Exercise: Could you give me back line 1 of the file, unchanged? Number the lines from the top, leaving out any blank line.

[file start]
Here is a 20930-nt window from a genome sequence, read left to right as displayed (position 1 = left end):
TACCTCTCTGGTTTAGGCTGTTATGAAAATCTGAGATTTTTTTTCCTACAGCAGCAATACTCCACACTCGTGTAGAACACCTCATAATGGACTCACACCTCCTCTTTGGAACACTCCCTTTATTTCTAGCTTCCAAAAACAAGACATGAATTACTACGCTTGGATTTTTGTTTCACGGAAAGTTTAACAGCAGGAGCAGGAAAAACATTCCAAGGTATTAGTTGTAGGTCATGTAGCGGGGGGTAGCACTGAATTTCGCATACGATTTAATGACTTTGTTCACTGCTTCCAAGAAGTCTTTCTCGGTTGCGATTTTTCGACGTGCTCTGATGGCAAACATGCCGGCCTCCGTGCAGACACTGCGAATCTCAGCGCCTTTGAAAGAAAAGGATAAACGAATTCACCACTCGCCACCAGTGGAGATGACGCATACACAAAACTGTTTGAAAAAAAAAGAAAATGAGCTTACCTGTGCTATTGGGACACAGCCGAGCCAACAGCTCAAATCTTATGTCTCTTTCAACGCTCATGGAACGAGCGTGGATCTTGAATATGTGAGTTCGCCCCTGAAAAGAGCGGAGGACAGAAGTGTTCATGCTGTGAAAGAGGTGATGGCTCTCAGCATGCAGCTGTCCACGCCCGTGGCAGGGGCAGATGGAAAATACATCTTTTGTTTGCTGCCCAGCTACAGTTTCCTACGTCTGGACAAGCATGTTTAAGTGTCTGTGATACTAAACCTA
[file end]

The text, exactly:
Here is a 20930-nt window from a genome sequence, read left to right as displayed (position 1 = left end):